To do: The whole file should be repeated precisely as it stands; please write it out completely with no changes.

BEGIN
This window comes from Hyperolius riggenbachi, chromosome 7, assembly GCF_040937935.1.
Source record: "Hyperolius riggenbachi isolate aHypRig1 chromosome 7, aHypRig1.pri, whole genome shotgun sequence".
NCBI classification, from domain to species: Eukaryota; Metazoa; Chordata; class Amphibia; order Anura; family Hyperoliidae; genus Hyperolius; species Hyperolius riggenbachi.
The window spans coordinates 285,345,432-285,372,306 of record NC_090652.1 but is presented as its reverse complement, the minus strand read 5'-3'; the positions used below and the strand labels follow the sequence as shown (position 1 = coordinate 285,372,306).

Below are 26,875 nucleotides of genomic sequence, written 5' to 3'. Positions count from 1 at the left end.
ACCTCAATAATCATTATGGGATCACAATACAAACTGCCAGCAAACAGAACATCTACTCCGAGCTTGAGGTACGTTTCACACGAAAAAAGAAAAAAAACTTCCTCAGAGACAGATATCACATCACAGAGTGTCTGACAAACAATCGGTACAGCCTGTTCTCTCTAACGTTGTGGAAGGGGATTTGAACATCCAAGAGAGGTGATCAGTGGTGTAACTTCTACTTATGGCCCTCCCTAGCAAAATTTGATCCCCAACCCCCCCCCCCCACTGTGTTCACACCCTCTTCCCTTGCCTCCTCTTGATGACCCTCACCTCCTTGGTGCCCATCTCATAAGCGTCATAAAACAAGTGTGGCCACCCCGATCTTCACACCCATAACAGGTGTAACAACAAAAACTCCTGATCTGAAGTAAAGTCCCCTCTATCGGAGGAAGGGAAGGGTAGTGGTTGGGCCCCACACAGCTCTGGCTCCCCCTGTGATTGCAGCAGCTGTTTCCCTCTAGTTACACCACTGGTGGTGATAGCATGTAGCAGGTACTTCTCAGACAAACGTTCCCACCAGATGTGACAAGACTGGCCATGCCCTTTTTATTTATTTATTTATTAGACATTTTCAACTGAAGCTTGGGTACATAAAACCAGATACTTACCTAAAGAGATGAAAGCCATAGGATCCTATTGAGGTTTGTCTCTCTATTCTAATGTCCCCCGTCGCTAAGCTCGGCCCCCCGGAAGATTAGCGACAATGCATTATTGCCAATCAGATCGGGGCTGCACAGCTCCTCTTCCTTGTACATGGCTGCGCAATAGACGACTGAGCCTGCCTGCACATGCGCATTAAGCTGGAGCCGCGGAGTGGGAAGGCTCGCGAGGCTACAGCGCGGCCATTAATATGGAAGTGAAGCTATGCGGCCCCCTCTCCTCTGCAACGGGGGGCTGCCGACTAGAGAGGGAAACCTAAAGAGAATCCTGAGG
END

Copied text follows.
This window comes from Hyperolius riggenbachi, chromosome 7, assembly GCF_040937935.1.
Source record: "Hyperolius riggenbachi isolate aHypRig1 chromosome 7, aHypRig1.pri, whole genome shotgun sequence".
NCBI classification, from domain to species: Eukaryota; Metazoa; Chordata; class Amphibia; order Anura; family Hyperoliidae; genus Hyperolius; species Hyperolius riggenbachi.
The window spans coordinates 285,345,432-285,372,306 of record NC_090652.1 but is presented as its reverse complement, the minus strand read 5'-3'; the positions used below and the strand labels follow the sequence as shown (position 1 = coordinate 285,372,306).

Below are 26,875 nucleotides of genomic sequence, written 5' to 3'. Positions count from 1 at the left end.
ACCTCAATAATCATTATGGGATCACAATACAAACTGCCAGCAAACAGAACATCTACTCCGAGCTTGAGGTACGTTTCACACGAAAAAAGAAAAAAAACTTCCTCAGAGACAGATATCACATCACAGAGTGTCTGACAAACAATCGGTACAGCCTGTTCTCTCTAACGTTGTGGAAGGGGATTTGAACATCCAAGAGAGGTGATCAGTGGTGTAACTTCTACTTATGGCCCTCCCTAGCAAAATTTGATCCCCAACCCCCCCCCCCCACTGTGTTCACACCCTCTTCCCTTGCCTCCTCTTGATGACCCTCACCTCCTTGGTGCCCATCTCATAAGCGTCATAAAACAAGTGTGGCCACCCCGATCTTCACACCCATAACAGGTGTAACAACAAAAACTCCTGATCTGAAGTAAAGTCCCCTCTATCGGAGGAAGGGAAGGGTAGTGGTTGGGCCCCACACAGCTCTGGCTCCCCCTGTGATTGCAGCAGCTGTTTCCCTCTAGTTACACCACTGGTGGTGATAGCATGTAGCAGGTACTTCTCAGACAAACGTTCCCACCAGATGTGACAAGACTGGCCATGCCCTTTTTATTTATTTATTTATTAGACATTTTCAACTGAAGCTTGGGTACATAAAACCAGATACTTACCTAAAGAGATGAAAGCCATAGGATCCTATTGAGGTTTGTCTCTCTATTCTAATGTCCCCCGTCGCTAAGCTCGGCCCCCCGGAAGATTAGCGACAATGCATTATTGCCAATCAGATCGGGGCTGCACAGCTCCTCTTCCTTGTACATGGCTGCGCAATAGACGACTGAGCCTGCCTGCACATGCGCATTAAGCTGGAGCCGCGGAGTGGGAAGGCTCGCGAGGCTACAGCGCGGCCATTAATATGGAAGTGAAGCTATGCGGCCCCCTCTCCTCTGCAACGGGGGGCTGCCGACTAGAGAGGGAAACCTAAAGAGAATCCTGAGG